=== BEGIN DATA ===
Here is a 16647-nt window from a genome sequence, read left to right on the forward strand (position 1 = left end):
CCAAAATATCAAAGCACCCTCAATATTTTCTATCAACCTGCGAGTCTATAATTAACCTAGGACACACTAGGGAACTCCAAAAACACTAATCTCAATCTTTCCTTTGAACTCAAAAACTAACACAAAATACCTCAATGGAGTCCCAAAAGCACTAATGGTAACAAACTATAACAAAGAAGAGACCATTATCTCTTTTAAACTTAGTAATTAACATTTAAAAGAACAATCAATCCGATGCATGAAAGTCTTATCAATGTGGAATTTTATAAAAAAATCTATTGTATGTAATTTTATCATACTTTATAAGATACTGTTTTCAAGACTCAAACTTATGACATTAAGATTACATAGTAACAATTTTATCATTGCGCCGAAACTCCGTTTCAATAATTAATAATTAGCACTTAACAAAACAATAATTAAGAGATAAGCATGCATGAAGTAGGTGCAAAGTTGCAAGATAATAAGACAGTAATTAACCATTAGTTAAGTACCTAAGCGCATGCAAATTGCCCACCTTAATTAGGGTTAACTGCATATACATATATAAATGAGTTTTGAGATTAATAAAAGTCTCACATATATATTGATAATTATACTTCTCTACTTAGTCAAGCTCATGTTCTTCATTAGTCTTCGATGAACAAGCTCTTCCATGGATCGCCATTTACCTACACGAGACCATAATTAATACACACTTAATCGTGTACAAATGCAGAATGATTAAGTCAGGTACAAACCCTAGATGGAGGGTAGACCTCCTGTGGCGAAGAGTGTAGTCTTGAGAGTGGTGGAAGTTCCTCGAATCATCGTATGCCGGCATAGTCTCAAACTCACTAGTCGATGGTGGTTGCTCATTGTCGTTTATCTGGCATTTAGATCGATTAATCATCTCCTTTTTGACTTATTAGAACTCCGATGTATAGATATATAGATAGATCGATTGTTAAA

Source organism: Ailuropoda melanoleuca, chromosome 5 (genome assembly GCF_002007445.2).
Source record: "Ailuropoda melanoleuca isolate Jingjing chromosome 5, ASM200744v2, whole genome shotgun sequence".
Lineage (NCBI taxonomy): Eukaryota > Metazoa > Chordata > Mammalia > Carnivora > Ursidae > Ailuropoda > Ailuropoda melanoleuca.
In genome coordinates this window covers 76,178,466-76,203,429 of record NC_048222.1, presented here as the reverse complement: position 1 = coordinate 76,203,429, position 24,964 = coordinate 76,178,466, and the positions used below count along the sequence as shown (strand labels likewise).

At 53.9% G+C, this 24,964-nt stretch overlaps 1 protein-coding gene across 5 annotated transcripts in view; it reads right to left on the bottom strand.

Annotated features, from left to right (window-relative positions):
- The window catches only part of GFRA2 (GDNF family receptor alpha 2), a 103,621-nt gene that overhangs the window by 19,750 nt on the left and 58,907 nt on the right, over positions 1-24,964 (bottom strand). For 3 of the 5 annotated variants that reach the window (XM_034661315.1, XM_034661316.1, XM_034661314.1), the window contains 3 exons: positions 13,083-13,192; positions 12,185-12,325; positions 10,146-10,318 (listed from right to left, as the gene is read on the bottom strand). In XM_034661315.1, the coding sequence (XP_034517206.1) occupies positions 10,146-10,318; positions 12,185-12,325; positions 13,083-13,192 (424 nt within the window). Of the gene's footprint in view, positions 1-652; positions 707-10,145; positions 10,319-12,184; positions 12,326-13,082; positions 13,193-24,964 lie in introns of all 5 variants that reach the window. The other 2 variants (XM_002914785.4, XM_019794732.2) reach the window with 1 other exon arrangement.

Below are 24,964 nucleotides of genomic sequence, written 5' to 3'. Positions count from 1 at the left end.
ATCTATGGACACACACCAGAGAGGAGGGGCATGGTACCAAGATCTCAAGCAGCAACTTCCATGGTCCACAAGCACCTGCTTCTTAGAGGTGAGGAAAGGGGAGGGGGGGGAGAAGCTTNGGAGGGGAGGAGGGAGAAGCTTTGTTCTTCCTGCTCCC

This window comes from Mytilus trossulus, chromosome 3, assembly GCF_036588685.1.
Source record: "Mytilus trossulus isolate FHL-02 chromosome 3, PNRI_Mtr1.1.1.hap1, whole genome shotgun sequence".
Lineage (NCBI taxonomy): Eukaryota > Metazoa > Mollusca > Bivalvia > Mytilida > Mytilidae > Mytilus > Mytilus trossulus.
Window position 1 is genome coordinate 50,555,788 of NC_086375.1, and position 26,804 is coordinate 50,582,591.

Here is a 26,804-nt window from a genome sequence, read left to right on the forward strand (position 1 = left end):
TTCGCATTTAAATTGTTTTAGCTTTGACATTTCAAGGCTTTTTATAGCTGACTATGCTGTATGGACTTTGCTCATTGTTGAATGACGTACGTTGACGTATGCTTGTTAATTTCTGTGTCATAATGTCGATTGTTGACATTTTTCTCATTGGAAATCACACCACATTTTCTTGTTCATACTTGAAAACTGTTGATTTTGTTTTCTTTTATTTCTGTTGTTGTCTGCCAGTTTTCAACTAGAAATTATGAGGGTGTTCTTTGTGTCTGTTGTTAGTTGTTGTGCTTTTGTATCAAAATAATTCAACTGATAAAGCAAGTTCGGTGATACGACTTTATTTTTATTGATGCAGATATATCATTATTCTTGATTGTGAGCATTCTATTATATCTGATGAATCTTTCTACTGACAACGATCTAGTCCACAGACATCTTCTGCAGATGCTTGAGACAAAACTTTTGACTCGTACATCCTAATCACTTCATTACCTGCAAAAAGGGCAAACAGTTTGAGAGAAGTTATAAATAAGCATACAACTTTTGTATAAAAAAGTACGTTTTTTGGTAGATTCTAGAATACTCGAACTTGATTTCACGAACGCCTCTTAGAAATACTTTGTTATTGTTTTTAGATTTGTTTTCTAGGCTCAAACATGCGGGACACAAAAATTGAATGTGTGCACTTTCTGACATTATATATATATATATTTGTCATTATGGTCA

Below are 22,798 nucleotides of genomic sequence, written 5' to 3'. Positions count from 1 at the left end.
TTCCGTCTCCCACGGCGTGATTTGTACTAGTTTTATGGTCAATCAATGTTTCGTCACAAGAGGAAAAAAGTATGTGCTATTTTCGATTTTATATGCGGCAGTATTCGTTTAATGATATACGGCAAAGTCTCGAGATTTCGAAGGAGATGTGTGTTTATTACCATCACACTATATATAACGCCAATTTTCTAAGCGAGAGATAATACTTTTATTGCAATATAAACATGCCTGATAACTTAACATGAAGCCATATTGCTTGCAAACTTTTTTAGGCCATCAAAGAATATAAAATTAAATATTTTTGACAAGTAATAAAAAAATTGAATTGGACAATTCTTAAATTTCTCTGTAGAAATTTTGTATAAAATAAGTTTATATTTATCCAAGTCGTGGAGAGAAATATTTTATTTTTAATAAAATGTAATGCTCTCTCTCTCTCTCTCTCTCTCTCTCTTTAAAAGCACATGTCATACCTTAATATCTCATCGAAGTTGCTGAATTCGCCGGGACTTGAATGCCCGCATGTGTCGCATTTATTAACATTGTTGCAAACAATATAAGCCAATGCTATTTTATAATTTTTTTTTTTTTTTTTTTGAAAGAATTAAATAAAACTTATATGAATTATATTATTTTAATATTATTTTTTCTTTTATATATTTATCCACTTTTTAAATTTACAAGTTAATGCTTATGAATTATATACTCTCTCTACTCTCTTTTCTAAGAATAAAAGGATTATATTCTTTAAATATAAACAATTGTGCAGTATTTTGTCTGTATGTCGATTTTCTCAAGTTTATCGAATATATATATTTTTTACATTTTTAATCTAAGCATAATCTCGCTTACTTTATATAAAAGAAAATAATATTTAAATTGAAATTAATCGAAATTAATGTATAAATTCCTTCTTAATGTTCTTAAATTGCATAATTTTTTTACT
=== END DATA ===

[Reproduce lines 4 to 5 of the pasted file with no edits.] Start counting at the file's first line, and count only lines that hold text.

Source record: "Ailuropoda melanoleuca isolate Jingjing chromosome 5, ASM200744v2, whole genome shotgun sequence".
Lineage (NCBI taxonomy): Eukaryota > Metazoa > Chordata > Mammalia > Carnivora > Ursidae > Ailuropoda > Ailuropoda melanoleuca.